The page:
Pulcheria stood overwhelmed.
"Nothing would induce me to go," she whispered in despair to Razumihin. "I will stay here . . . escort Dounia home."
"You'll spoil everything," Razumihin answered in the same whisper, losing patience--"come out to the stairs. Nastasya show a light! I assure you," he went on in a half-whisper on the stairs--"that he was almost beating the doctor and me this afternoon! The doctor himself gave way so as to not irritate him. I remained on guard but he dressed and slipped off. He will slip off again if you irritate him."
"What are you saying?"
"Your daughter can't be left in those lodgings without you."
"I'll go to the landlady here and ask for somewhere to spend the night for Dounia and me. I can't leave him like that, I cannot!"
This conversation was taking place on the landing outside the landlady's door. Razumihin was in extraordinary excitement. Earlier while bringing Raskolnikov home he talked freely but was aware of himself despite the quantity of drink. Now he was in a state bordering ecstasy, all he had drunk seemed to fly to his head with redoubled effect. He stood with the two ladies, seizing both by their hands, persuading them, and giving them reasons with astonishing plainness of speech, and at almost every word he uttered, probably to emphasize his arguments, he squeezed their hands painfully as in a vice. He stared at them without the least regard to manners. They sometimes pulled their hands away, but far from noticing he drew them closer to him. If they'd told him to jump head first from the staircase, he would have done it without thought or hesitation in their service. Though Pulcheria thought the young man was really too eccentric, and pinched her hand too much, in her anxiety over her Rodya she looked on his presence as providential, and was unwilling to notice all his peculiarities. Dounia shared her anxiety, she could not see the glowing light in his eyes without wonder and alarm. It was the unbounded confidence inspired by Nastasya's account of her brother's queer friend, prevented her from running away from him, and convincing her mother to do the same. Ten minutes later, she was reassured; it was characteristic of Razumihin that he showed his true nature at once, whatever mood he might be in, so that people quickly saw the sort of man they had to deal with.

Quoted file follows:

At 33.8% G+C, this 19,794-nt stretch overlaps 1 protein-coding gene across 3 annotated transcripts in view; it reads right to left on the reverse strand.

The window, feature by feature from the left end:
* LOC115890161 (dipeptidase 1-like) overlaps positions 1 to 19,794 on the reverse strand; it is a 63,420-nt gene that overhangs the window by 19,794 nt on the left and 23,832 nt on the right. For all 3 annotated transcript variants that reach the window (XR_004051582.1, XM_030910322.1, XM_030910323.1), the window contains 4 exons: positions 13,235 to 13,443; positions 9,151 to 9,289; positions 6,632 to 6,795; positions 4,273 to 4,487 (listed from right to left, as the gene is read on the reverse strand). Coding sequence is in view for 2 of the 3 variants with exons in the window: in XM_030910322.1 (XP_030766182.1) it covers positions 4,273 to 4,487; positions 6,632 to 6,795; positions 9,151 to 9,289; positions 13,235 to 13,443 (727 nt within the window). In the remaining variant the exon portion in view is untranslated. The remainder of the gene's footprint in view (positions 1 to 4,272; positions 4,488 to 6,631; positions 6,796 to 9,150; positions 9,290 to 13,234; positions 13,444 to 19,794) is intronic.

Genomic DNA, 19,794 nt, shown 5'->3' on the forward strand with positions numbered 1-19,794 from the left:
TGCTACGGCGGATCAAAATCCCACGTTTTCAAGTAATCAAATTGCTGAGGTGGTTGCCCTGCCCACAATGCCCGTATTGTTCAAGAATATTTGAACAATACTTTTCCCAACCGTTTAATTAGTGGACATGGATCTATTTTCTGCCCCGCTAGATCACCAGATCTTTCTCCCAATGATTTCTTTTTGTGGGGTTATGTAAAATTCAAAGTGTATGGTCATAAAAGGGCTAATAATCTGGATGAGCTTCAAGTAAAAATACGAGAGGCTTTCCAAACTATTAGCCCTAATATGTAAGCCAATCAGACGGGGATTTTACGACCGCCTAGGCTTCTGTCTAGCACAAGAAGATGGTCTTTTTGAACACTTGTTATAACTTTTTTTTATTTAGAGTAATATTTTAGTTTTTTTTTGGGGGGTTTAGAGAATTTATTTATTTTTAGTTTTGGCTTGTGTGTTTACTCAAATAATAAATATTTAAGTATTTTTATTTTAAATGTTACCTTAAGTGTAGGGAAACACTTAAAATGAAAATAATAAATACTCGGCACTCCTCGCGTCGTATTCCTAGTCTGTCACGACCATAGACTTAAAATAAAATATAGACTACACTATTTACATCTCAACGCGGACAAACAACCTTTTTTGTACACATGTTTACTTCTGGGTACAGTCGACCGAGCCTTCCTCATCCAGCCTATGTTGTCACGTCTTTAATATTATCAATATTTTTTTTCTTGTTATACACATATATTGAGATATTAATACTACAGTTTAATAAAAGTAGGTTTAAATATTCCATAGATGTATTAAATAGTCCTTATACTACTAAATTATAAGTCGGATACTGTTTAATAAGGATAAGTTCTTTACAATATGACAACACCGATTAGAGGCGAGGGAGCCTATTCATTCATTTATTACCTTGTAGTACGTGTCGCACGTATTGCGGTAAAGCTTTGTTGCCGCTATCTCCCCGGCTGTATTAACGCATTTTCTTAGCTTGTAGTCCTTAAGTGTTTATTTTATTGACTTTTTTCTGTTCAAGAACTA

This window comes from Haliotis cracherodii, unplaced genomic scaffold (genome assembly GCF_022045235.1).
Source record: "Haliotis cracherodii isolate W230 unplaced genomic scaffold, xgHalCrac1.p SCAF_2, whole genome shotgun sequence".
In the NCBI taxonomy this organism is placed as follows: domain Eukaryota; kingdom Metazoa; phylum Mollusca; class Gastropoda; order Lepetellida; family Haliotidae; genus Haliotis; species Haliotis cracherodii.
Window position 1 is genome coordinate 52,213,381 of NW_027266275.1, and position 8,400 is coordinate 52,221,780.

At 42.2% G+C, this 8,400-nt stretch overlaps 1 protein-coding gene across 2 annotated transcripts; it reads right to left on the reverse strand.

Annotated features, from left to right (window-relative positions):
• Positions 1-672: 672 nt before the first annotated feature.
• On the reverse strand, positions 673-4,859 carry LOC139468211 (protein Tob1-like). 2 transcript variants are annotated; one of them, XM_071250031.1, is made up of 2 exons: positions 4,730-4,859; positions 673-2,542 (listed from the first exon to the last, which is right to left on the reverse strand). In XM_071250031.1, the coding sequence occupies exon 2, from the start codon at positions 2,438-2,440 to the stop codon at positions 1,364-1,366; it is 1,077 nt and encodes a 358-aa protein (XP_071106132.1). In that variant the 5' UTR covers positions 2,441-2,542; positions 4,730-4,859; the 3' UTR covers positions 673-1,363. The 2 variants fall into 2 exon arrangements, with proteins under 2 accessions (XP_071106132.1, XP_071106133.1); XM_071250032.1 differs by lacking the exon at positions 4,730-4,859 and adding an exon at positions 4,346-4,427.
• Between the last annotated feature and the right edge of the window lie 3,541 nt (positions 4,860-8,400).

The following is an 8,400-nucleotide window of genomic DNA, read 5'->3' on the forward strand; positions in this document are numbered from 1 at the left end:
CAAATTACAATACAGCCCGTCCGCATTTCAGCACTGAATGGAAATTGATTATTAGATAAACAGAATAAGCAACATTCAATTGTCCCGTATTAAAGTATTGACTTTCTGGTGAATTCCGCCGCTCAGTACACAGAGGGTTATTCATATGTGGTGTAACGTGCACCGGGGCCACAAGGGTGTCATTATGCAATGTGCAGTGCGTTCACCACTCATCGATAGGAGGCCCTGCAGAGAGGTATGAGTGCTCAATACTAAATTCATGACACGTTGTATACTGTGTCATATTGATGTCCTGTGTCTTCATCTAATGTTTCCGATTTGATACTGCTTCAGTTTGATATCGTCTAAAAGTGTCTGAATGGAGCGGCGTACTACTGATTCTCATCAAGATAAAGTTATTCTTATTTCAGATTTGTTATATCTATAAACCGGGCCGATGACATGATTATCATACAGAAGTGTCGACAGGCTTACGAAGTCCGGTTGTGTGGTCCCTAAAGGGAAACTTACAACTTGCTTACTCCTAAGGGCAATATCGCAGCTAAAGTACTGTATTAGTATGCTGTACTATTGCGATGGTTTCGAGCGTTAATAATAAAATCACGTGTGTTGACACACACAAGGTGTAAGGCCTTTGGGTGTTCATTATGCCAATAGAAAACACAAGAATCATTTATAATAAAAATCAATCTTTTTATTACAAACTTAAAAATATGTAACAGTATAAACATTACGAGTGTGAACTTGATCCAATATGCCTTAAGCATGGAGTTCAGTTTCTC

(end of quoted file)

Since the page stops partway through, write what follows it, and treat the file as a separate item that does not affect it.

"You can't go to the landlady that's perfect nonsense!" he cried. "If you stay, even though you are his mother, you'll drive him to a frenzy! I'll tell you what I'll do: Nastasya will stay with him now, I'll take you both home, you can't be in the streets alone! I'll run straight back here and in a quarter of an hour later, on my word of honour, I'll bring you news of how he is and all that. Then I'll fetch the doctor and let you know what he says. If there's anything wrong I'll bring you here, but if he is all right you go to bed. I'll spend the night here in the passage. Do you trust me, or not?"
"Let us go mother," said Dounia, he will certainly do what he has promised. He has saved Rodya already."
"You understand me, because you are an angel!" Razumihin cried in an ecstasy, "let us go Nastasya! Fly upstairs and sit with him; I'll come back in a quarter of an hour." To continue.